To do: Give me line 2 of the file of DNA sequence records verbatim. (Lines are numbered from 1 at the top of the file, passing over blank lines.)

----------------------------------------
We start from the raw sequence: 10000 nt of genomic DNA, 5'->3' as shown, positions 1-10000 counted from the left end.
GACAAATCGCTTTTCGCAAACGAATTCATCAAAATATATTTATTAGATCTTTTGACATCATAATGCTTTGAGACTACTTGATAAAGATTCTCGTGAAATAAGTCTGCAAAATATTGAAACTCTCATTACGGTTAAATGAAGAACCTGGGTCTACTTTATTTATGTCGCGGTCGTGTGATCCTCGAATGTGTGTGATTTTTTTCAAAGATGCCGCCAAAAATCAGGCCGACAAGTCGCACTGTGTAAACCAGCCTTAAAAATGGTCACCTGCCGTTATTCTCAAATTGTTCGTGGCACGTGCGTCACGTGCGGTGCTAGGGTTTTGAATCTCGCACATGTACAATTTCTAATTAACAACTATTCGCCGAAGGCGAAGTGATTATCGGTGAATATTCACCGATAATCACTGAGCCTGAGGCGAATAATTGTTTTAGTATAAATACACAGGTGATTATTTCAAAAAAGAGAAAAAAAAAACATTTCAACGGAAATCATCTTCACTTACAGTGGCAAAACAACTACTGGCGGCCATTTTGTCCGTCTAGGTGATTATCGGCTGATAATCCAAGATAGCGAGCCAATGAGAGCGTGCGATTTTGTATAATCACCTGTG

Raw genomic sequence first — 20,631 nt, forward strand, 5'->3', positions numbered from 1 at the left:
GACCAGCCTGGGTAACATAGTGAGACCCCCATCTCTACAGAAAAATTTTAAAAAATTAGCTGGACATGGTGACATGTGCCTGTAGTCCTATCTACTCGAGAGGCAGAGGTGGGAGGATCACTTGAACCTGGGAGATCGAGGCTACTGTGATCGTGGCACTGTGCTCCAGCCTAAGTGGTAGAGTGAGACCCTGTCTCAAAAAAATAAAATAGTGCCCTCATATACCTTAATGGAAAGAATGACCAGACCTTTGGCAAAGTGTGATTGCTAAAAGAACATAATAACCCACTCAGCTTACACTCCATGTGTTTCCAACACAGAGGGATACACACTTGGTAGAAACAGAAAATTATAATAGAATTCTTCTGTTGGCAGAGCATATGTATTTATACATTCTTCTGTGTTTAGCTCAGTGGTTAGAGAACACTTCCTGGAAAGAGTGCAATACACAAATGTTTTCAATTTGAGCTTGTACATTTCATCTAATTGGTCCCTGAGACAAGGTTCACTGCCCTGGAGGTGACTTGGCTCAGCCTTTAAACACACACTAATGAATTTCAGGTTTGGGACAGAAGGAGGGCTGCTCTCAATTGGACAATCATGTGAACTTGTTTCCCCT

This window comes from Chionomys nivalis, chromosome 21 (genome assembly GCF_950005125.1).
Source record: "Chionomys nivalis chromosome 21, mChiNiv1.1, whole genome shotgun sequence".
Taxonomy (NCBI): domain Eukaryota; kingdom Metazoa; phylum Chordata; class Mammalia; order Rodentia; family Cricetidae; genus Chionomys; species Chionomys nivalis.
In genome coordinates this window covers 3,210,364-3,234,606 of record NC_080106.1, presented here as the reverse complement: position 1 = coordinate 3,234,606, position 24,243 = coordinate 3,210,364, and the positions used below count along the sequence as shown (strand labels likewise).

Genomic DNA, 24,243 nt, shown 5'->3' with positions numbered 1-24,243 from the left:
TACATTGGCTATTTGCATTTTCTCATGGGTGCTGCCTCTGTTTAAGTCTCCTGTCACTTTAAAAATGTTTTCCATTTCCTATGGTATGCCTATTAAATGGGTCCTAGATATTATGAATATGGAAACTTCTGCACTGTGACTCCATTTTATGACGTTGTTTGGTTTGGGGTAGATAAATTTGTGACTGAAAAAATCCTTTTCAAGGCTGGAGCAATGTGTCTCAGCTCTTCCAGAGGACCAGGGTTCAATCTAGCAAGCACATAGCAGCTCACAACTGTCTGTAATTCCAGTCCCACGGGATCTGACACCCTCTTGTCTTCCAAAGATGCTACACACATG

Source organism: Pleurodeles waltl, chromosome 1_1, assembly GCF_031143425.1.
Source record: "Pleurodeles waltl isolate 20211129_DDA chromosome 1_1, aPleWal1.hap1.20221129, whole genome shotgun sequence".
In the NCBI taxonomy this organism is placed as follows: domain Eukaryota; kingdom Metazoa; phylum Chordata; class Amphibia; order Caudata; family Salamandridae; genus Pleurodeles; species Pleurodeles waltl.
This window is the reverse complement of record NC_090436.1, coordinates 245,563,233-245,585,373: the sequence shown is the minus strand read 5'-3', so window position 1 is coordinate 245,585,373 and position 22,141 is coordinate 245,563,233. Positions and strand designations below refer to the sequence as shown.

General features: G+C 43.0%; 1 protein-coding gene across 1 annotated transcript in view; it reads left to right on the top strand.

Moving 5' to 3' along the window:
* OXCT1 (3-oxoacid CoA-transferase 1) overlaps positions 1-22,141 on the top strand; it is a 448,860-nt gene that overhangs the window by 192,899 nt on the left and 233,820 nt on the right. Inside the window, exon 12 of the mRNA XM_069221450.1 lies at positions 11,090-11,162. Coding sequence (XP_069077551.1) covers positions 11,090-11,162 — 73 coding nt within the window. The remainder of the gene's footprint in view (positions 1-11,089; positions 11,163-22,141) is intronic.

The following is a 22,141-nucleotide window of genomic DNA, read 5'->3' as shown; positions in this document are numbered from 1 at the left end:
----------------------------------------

GACAAATCGCTTTTCGCAAACGAATTCATCAAAATATATTTATTAGATCTTTTGACATCATAATGCTTTGAGACTACTTGATAAAGATTCTCGTGAAATAAGTCTGCAAAATATTGAAACTCTCATTACGGTTAAATGAAGAACCTGGGTCTACTTTATTTATGTCGCGGTCGTGTGATCCTCGAATGTGTGTGATTTTTTTCAAAGATGCCGCCAAAAATCAGGCCGACAAGTCGCACTGTGTAAACCAGCCTTAAAAATGGTCACCTGCCGTTATTCTCAAATTGTTCGTGGCACGTGCGTCACGTGCGGTGCTAGGGTTTTGAATCTCGCACATGTACAATTTCTAATTAACAACTATTCGCCGAAGGCGAAGTGATTATCGGTGAATATTCACCGATAATCACTGAGCCTGAGGCGAATAATTGTTTTAGTATAAATACACAGGTGATTATTTCAAAAAAGAGAAAAAAAAAACATTTCAACGGAAATCATCTTCACTTACAGTGGCAAAACAACTACTGGCGGCCATTTTGTCCGTCTAGGTGATTATCGGCTGATAATCCAAGATAGCGAGCCAATGAGAGCGTGCGATTTTGTATAATCACCTGTG